How did you go about finding a corsetiere who was comfortable making the proper accommodations for your medical needs (e.g. asymmetric construction for scoliosis, access to your ileostomy, ensuring that your organs were properly positioned with the right silhouette and reduction)?
Kitty: I was fortunate enough to live near the same corsetiere as Dita Von Teese goes to–it is called Lace Embrace in Vancouver, British Columbia, and I found it quite by accident while searching for such on the internet.
How is your corset made differently to standard corsets? Are you able to access and change your ostomy bag easily? Does the corset prevent your bag from filling properly and create discomfort or bloating?
Kitty: My corset has a side panel that flows smoothly over my ileostomy bag, that I can simply unhook whenever I need to dump my bag. The bones were also removed from that section, though you couldn’t tell if you looked at it, which was the point.
I have suffered no ill-effects of my corset, I have even slept in my corset. I just have my normal bag on, and fit the corset over it easily, tie it up, and I am ready to go.
You mentioned in your blog that you have issues with your ligaments, and the corset helps keep your liver from dropping. How does that condition affect your daily quality of life (is it painful or nauseating), and how does the corset help?
Kitty: With the corset, it lifts up both my stomach and liver which otherwise float a bit inside of my abdominal cavity.
One of the concerns I’ve heard regarding stomas is the risk of hernias. Was the extra pressure from a corset a concern for you in this situation – or do you think that the specific application of pressure on your abdomen by the corset would help to prevent such a hernia from occurring?
Kitty: Because I tie it correctly, my organs are not being pushed down to the bottom of the corset, but lifted, and I have never felt like my stomach was bulging or that I might be getting a hernia. The corset lifts pressure from that area and transfers it up to my rib-cage.
Were there any drawbacks you found to wearing a corset?
Kitty: The only drawback is you will need someone to help you tie it up until you get a hang of it yourself! I still have yet to do it alone!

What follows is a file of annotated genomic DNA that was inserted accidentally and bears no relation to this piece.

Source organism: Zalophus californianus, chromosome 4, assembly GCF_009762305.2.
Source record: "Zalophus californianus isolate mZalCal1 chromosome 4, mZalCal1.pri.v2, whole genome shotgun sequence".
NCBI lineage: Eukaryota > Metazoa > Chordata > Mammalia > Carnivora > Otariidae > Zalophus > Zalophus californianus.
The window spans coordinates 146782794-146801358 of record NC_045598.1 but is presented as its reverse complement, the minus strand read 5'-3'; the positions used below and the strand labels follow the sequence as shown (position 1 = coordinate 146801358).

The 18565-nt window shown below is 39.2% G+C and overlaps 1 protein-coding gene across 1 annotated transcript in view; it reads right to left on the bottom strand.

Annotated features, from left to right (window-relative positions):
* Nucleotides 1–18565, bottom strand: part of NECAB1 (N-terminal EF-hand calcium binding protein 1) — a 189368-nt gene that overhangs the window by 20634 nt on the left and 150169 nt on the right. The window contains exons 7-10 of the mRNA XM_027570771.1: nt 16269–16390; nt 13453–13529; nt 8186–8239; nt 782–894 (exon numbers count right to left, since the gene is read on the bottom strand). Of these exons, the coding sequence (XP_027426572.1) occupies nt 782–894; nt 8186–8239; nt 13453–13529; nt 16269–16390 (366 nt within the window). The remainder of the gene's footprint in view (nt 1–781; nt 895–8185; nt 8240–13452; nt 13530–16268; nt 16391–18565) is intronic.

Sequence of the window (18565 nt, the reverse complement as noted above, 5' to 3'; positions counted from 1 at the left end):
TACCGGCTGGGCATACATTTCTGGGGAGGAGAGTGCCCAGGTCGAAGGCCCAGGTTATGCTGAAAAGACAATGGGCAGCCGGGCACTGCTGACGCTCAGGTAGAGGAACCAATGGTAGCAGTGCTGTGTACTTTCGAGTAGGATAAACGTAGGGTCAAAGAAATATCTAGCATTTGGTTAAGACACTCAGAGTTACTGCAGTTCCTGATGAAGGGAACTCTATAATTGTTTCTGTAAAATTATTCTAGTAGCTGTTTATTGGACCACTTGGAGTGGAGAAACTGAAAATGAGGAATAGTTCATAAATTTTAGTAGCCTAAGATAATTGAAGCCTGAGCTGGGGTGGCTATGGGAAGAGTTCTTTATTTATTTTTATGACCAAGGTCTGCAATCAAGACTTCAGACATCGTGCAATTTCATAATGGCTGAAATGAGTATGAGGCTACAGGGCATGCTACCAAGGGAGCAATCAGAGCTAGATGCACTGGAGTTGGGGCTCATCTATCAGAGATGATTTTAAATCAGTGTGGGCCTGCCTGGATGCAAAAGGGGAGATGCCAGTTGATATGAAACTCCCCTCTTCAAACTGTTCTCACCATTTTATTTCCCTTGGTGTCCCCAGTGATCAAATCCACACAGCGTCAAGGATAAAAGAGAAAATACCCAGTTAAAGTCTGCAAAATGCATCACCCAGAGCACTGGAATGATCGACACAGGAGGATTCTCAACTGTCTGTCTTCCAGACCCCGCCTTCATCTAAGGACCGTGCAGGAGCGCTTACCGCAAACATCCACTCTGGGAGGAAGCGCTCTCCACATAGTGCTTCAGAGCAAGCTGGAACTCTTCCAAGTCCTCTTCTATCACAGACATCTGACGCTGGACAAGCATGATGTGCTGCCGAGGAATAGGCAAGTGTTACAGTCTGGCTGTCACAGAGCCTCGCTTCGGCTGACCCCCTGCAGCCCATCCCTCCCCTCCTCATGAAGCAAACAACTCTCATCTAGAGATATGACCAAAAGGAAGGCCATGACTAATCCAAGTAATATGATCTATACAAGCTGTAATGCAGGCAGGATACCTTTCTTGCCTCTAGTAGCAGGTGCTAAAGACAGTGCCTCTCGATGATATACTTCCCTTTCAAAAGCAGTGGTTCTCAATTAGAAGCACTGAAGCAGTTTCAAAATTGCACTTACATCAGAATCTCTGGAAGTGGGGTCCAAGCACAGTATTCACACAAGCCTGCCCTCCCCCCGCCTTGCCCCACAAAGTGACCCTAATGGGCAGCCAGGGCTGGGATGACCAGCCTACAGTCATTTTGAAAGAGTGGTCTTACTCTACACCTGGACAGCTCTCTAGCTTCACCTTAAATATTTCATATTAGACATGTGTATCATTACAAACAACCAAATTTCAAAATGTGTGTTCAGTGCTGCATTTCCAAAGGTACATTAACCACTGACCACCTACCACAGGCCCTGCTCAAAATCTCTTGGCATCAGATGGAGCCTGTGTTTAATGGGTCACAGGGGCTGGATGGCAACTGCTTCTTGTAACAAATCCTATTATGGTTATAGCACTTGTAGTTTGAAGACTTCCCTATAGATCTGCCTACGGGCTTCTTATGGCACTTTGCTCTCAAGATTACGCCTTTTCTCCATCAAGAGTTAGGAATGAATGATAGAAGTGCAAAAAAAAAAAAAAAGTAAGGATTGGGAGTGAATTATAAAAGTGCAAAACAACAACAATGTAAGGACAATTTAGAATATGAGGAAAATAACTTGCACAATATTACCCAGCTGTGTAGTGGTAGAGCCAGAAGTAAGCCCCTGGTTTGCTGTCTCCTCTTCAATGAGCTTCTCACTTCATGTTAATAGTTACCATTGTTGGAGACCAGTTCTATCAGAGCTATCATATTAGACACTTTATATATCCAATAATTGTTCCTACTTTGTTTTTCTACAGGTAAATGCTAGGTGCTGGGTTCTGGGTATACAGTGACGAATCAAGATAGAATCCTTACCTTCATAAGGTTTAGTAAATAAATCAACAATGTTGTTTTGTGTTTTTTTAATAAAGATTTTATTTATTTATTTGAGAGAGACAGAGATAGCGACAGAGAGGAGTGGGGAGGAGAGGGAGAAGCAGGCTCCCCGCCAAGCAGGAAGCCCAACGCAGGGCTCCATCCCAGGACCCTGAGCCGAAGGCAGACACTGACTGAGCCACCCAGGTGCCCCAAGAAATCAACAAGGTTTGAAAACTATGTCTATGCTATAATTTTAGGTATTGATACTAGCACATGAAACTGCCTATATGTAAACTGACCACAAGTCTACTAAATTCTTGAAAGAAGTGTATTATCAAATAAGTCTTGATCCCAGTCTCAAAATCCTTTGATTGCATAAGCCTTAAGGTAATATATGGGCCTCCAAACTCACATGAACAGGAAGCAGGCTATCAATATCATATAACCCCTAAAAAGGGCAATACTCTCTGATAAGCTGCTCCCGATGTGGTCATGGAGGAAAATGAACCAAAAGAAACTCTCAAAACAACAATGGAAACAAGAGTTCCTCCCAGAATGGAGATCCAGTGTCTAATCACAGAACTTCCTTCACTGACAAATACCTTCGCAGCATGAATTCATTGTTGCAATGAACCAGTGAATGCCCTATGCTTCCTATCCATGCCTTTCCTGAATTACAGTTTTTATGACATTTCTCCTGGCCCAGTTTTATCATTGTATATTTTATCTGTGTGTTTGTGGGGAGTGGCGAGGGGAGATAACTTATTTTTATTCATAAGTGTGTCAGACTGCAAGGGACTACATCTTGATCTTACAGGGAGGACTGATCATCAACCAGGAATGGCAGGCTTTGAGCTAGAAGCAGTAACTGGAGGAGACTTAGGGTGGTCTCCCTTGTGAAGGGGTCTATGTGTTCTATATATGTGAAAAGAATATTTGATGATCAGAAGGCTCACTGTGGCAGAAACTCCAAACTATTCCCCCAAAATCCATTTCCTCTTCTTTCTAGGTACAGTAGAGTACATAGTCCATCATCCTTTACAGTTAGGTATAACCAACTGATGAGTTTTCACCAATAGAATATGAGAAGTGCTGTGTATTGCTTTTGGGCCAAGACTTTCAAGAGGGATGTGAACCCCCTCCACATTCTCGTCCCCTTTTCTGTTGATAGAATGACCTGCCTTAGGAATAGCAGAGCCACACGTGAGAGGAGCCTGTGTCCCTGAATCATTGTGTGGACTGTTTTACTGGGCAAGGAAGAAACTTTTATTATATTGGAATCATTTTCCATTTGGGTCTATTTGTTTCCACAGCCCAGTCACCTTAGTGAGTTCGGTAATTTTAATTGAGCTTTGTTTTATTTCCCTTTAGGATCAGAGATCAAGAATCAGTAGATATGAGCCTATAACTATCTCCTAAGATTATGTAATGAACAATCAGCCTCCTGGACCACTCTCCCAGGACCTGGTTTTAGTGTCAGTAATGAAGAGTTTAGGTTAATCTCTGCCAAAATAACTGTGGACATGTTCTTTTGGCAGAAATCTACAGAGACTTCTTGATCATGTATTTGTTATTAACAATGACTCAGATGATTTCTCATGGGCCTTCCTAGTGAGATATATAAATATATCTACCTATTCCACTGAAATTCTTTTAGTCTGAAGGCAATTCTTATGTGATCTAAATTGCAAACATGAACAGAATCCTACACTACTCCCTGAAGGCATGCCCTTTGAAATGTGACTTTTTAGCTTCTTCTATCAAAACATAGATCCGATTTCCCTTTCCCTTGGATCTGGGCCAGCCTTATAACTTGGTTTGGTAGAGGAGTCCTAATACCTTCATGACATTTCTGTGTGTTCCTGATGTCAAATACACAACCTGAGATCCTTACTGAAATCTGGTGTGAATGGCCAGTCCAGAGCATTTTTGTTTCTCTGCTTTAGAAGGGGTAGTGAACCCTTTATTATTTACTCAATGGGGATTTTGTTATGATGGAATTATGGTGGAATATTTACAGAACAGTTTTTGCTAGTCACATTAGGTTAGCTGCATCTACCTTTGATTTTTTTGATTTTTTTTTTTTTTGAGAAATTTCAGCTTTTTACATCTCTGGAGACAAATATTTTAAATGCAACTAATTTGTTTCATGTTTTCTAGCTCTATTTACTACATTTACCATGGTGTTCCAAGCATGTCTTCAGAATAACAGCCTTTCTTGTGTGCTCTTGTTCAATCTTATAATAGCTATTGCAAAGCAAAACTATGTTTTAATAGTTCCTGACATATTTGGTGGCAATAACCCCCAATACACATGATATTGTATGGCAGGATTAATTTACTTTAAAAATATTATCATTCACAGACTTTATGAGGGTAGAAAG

Were there any other unexpected benefits that you discovered from wearing the corset – either physically or emotionally?
Kitty: Of course the benefit is a sexy silhouette, you always have grand posture, and you feel pretty darn good doing so :)
What advice can you give to others who have an ostomy and are looking into corsets (either for fashion or for therapeutic purposes)?
Kitty: For ileostomates: dont be afraid to try on or wear corsets. if you buy one already made, have the seller make a snap-panel over your bag area so you can let that bugger breathe and do what it does best. Eat as you normally would, but more grazing during the day and avoiding dumping one big meal all at once into your stomach.
I chose a corset in a pale peach so it would go under all of my clothing, but that is a personal choice–it’s up to you!
In September of 2014, following the Oxford Conference of Corsetry, I travelled to Bath, England with new friends Beata Sievi (Entre-Nous) and Lowana O’Shea (Vanyanis), taking in some of the Roman Baths, museums, and churches.
I also had the pleasure of modeling a piece for Beata, photographed in the 400+ year old library in Oxford.
Beata is a very experienced couture corsetiere from Winterthur, Switzerland. As a psychologist-turned-designer, Beata places much importance on intimacy and relationships, and as such her aesthetic is focused around poetry, romance, and sensuality. Her pieces are entirely one-of-a-kind and she tends to build a rapport with each client to create breathtaking pieces suited precisely to the individual. In the interview below, you will see some cutaways to some of her past works, including a Samurai inspired corset, a corset covered with love letters, etc.
As filming interviews was not permitted on location in Jesus College, this interview was filmed in the gorgeous dining area of our hotel in Bath.
0:35 How were you first introduced to corsetry? How did you come to love corsets?
3:35 How did your relationship with a corset enthusiast at the start of your business come to influence your artistry and romantic corset designs?
7:20 Why did you choose the name Entre Nous for your business, what is its meaning and significance?
8:40 If you could choose a favorite corset you’ve made for a client in the past, which would you choose?
11:55 What is your favorite part of the creative process?
12:20 Since you don’t get the opportunity to create as much corset art as you like (where you are given full creative liberty by a client), what part of your business is the most enjoyable to you? Designing, teaching, etc?
14:20 What is your least favorite part of corset making/ the creative process?
17:50 How long have you been in the corset business?
18:05 With so much experience behind you, is there anything you’re looking forward do in the future? What are your goals and aspirations for Entre Nous?
In September of 2014 I had the pleasure of interviewing the ever-beautiful and talented corsetiere behind Vanyanis: Lowana O’Shea. I have a lot to thank Lowana for: she and the late Christine Wickham had personally launched a fundraiser to allow me to attend the Oxford Conference of Corsetry that year, and Lowana let me tag along during much of our adventures in England!
As filming interviews was not permitted on location in Jesus College, this interview was filmed in our hotel in London about a week after the Conference:
0:28 You’re looking very glamorous today, what exciting things did you get up to today before this interview?